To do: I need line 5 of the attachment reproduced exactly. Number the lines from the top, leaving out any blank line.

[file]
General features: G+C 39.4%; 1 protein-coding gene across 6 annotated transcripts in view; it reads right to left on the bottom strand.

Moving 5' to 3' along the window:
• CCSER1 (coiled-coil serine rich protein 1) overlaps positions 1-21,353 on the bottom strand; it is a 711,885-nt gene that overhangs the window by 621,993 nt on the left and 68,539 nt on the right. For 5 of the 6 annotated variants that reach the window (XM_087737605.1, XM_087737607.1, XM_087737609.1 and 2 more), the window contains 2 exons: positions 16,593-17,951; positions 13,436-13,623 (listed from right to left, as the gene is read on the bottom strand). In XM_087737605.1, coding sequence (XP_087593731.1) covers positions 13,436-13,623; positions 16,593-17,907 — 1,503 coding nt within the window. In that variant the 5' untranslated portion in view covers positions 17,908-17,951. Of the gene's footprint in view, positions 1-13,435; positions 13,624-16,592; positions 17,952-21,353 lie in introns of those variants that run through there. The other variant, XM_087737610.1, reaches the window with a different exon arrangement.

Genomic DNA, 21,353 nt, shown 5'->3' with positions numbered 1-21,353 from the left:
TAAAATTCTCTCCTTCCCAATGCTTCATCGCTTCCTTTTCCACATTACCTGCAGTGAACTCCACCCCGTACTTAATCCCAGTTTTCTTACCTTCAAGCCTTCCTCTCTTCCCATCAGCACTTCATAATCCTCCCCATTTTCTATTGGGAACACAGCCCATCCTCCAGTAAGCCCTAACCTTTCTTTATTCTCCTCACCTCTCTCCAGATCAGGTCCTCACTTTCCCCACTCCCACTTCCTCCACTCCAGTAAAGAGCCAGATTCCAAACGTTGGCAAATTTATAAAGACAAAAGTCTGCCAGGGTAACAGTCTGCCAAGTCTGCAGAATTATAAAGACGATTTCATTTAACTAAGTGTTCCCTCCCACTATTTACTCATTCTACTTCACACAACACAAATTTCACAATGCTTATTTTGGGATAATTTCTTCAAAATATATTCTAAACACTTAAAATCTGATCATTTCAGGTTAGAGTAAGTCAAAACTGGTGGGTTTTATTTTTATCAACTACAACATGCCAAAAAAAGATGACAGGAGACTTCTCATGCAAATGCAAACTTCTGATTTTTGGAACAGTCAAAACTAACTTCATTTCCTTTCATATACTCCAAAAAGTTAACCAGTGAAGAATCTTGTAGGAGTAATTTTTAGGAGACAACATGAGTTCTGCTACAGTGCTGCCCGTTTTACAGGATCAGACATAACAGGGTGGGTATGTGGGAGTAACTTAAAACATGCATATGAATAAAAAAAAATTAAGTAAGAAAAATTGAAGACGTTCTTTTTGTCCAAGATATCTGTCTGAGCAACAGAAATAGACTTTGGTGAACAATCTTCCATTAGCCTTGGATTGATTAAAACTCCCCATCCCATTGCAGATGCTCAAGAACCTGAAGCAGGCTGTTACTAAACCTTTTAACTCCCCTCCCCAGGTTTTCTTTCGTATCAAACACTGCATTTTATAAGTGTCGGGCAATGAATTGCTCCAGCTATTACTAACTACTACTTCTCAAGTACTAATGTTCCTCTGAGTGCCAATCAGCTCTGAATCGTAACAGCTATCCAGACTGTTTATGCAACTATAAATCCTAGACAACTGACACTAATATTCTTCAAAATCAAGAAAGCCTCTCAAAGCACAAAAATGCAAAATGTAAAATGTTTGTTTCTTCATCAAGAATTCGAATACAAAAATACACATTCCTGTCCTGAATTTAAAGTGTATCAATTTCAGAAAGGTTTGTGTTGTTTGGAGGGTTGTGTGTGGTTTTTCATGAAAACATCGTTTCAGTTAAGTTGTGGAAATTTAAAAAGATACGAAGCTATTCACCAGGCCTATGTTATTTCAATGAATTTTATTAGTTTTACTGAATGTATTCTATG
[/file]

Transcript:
TAAAATTCTCTCCTTCCCAATGCTTCATCGCTTCCTTTTCCACATTACCTGCAGTGAACTCCACCCCGTACTTAATCCCAGTTTTCTTACCTTCAAGCCTTCCTCTCTTCCCATCAGCACTTCATAATCCTCCCCATTTTCTATTGGGAACACAGCCCATCCTCCAGTAAGCCCTAACCTTTCTTTATTCTCCTCACCTCTCTCCAGATCAGGTCCTCACTTTCCCCACTCCCACTTCCTCCACTCCAGTAAAGAGCCAGATTCCAAACGTTGGCAAATTTATAAAGACAAAAGTCTGCCAGGGTAACAGTCTGCCAAGTCTGCAGAATTATAAAGACGATTTCATTTAACTAAGTGTTCCCTCCCACTATTTACTCATTCTACTTCACACAACACAAATTTCACAATGCTTATTTTGGGATAATTTCTTCAAAATATATTCTAAACACTTAAAATCTGATCATTTCAGGTTAGAGTAAGTCAAAACTGGTGGGTTTTATTTTTATCAACTACAACATGCCAAAAAAAGATGACAGGAGACTTCTCATGCAAATGCAAACTTCTGATTTTTGGAACAGTCAAAACTAACTTCATTTCCTTTCATATACTCCAAAAAGTTAACCAGTGAAGAATCTTGTAGGAGTAATTTTTAGGAGACAACATGAGTTCTGCTACAGTGCTGCCCGTTTTACAGGATCAGACATAACAGGGTGGGTATGTGGGAGTAACTTAAAACATGCATATGAATAAAAAAAAATTAAGTAAGAAAAATTGAAGACGTTCTTTTTGTCCAAGATATCTGTCTGAGCAACAGAAATAGACTTTGGTGAACAATCTTCCATTAGCCTTGGATTGATTAAAACTCCCCATCCCATTGCAGATGCTCAAGAACCTGAAGCAGGCTGTTACTAAACCTTTTAACTCCCCTCCCCAGGTTTTCTTTCGTATCAAACACTGCATTTTATAAGTGTCGGGCAATGAATTGCTCCAGCTATTACTAACTACTACTTCTCAAGTACTAATGTTCCTCTGAGTGCCAATCAGCTCTGAATCGTAACAGCTATCCAGACTGTTTATGCAACTATAAATCCTAGACAACTGACACTAATATTCTTCAAAATCAAGAAAGCCTCTCAAAGCACAAAAATGCAAAATGTAAAATGTTTGTTTCTTCATCAAGAATTCGAATACAAAAATACACATTCCTGTCCTGAATTTAAAGTGTATCAATTTCAGAAAGGTTTGTGTTGTTTGGAGGGTTGTGTGTGGTTTTTCATGAAAACATCGTTTCAGTTAAGTTGTGGAAATTTAAAAAGATACGAAGCTATTCACCAGGCCTATGTTATTTCAATGAATTTTATTAGTTTTACTGAATGTATTCTATG